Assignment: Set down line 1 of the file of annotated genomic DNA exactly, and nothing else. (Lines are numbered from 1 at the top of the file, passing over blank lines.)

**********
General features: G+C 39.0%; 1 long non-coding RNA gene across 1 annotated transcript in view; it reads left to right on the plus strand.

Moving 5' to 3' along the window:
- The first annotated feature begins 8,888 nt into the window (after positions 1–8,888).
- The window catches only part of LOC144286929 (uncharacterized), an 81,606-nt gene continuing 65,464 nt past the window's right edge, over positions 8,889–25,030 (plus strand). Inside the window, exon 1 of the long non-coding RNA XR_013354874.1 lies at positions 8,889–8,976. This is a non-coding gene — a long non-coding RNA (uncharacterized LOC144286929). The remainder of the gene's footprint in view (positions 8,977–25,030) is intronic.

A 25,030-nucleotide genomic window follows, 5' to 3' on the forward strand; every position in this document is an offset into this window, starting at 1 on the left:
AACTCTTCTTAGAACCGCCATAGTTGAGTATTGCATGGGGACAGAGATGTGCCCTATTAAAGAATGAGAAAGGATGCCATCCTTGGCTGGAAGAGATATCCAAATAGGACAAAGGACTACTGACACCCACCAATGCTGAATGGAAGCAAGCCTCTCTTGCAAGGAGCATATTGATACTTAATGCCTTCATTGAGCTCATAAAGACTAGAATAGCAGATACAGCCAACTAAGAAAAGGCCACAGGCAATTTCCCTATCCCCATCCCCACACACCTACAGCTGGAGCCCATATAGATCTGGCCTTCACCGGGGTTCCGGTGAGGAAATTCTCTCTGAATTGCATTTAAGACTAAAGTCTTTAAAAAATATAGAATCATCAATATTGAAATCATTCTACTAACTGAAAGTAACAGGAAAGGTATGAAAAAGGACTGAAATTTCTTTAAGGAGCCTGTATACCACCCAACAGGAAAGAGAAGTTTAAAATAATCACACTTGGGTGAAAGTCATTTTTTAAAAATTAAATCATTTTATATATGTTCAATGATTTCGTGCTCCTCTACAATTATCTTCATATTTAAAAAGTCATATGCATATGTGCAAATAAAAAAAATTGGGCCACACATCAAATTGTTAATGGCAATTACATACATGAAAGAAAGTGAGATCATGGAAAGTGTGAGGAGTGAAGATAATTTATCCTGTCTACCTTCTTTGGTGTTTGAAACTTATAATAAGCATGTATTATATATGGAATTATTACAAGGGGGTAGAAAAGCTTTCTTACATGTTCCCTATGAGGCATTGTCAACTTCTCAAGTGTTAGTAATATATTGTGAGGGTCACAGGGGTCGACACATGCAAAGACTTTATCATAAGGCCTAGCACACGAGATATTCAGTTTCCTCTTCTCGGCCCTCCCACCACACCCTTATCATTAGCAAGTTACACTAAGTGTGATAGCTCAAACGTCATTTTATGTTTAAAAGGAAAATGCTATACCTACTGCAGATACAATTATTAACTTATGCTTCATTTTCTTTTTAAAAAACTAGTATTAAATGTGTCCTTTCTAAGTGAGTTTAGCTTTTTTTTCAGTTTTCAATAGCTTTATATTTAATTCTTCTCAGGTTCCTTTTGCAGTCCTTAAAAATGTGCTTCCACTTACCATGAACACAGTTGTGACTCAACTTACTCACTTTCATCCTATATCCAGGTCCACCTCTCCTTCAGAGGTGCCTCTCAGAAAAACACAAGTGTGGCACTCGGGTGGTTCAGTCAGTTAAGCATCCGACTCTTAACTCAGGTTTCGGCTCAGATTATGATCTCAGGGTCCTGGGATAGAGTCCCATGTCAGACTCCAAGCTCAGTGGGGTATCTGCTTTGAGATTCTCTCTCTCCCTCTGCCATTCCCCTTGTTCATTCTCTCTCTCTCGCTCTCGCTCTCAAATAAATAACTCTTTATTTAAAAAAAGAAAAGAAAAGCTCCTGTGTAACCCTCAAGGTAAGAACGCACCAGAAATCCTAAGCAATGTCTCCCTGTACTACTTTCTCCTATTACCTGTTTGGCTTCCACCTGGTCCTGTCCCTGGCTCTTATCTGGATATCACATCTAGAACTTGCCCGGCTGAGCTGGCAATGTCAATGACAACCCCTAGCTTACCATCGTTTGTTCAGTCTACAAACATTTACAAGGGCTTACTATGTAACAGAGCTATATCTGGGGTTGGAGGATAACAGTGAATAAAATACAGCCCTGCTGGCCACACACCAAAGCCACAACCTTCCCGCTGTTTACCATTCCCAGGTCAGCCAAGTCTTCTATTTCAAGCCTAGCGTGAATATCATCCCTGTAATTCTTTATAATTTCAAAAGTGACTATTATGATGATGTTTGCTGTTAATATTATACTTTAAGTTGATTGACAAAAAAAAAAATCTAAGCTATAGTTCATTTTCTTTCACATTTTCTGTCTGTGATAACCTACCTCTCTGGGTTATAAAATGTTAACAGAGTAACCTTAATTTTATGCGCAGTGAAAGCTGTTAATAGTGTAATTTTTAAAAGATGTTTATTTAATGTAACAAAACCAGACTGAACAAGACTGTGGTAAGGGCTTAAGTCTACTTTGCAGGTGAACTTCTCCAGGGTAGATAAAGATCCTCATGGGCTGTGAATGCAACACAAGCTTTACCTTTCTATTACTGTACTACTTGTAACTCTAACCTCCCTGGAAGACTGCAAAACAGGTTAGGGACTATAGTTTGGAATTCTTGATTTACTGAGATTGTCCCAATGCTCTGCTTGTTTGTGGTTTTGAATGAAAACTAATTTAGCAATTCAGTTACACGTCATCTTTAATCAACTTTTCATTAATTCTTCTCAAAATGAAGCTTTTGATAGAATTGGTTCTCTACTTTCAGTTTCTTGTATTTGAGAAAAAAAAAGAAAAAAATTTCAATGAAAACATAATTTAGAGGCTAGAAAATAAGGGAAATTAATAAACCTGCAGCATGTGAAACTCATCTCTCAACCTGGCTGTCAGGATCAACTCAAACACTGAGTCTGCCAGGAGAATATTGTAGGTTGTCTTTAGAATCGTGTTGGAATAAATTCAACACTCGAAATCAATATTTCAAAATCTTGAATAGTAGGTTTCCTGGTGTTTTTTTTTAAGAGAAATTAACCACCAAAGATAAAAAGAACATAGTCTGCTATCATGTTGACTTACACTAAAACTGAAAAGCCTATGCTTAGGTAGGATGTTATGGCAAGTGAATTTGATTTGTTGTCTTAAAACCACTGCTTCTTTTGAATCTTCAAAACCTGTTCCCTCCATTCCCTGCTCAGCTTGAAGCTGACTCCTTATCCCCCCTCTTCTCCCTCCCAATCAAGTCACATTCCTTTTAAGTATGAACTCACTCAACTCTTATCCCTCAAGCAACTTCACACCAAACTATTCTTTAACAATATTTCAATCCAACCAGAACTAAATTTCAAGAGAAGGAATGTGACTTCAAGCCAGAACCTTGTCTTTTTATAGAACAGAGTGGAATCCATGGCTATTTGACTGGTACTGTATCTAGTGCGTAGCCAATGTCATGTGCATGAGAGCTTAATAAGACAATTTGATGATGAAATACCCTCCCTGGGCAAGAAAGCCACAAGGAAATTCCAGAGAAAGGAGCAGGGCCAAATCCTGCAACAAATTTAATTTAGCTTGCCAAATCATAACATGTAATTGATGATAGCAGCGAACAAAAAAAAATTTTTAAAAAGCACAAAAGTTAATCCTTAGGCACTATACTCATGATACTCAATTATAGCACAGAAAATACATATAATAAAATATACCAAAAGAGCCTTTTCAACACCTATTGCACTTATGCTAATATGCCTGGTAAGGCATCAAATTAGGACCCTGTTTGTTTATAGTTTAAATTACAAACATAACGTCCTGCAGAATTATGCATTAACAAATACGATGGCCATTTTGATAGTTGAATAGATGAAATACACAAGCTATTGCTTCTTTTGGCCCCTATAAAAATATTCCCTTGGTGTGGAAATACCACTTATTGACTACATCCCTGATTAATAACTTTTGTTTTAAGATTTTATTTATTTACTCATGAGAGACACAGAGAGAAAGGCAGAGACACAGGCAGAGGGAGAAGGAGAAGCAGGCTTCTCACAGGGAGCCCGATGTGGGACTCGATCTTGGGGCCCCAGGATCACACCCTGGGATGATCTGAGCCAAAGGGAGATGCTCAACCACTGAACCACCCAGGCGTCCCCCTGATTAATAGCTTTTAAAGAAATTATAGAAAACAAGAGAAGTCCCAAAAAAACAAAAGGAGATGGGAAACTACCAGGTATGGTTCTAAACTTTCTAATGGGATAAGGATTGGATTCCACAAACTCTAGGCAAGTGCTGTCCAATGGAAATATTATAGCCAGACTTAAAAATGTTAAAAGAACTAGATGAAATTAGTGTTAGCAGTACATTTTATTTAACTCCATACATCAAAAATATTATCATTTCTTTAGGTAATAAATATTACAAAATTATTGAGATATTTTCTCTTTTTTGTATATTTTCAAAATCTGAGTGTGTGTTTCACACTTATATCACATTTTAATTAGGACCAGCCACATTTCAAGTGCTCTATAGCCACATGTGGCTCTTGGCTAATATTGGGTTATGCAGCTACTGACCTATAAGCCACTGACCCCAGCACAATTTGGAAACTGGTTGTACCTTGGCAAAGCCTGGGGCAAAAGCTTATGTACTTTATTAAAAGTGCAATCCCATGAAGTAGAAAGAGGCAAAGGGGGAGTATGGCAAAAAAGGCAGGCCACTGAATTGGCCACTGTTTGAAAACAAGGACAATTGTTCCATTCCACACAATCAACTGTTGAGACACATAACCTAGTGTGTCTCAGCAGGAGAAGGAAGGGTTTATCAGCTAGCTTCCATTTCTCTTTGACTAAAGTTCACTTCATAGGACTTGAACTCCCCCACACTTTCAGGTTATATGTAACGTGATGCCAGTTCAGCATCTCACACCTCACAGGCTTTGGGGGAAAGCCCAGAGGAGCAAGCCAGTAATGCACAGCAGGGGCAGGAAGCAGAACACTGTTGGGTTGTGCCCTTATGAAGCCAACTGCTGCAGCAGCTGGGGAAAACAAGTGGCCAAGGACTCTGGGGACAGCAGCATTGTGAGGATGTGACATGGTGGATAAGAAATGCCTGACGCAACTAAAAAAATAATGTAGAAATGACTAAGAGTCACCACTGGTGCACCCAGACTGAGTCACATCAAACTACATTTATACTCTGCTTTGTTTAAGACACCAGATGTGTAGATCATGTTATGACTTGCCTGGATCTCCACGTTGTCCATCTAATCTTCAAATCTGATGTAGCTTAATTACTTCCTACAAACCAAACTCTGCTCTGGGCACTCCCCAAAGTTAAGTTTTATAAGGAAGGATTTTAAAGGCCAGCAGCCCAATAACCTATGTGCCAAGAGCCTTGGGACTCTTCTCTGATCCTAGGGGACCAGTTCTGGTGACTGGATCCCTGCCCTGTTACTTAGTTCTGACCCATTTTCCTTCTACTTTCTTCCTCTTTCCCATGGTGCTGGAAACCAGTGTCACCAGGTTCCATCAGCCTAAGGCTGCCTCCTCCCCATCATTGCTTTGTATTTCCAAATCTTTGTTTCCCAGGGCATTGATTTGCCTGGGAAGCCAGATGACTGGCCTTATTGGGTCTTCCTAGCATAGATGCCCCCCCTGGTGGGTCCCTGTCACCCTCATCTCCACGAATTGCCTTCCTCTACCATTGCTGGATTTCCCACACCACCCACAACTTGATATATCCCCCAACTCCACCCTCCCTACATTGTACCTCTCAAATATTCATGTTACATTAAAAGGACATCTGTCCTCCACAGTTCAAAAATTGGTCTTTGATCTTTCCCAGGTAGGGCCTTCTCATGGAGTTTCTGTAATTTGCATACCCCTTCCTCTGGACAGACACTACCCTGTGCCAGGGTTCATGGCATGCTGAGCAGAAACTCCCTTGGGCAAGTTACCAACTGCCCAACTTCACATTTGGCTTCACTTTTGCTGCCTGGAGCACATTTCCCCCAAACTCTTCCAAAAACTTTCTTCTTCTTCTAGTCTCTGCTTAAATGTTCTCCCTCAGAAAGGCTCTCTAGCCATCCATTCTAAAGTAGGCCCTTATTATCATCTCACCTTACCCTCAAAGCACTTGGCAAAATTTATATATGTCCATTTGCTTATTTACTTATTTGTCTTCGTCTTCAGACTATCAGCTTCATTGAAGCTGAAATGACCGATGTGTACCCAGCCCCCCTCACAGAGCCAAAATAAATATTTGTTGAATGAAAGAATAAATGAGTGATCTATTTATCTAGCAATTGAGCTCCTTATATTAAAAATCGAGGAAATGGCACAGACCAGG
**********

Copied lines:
General features: G+C 39.0%; 1 long non-coding RNA gene across 1 annotated transcript in view; it reads left to right on the plus strand.